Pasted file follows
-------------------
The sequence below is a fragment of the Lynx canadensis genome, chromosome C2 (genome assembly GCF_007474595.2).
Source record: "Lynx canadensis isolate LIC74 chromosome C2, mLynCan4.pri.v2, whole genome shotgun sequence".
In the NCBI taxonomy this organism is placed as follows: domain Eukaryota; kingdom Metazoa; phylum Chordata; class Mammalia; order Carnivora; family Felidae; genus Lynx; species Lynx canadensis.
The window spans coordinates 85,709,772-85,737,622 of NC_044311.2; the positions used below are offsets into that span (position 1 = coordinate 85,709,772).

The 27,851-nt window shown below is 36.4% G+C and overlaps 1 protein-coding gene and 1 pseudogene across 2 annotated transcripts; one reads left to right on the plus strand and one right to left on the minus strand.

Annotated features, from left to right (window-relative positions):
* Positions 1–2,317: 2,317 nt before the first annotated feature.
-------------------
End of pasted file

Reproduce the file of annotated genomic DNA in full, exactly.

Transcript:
The sequence below is a fragment of the Lynx canadensis genome, chromosome C2 (genome assembly GCF_007474595.2).
Source record: "Lynx canadensis isolate LIC74 chromosome C2, mLynCan4.pri.v2, whole genome shotgun sequence".
In the NCBI taxonomy this organism is placed as follows: domain Eukaryota; kingdom Metazoa; phylum Chordata; class Mammalia; order Carnivora; family Felidae; genus Lynx; species Lynx canadensis.
The window spans coordinates 85,709,772-85,737,622 of NC_044311.2; the positions used below are offsets into that span (position 1 = coordinate 85,709,772).

The 27,851-nt window shown below is 36.4% G+C and overlaps 1 protein-coding gene and 1 pseudogene across 2 annotated transcripts; one reads left to right on the plus strand and one right to left on the minus strand.

Annotated features, from left to right (window-relative positions):
* Positions 1–2,317: 2,317 nt before the first annotated feature.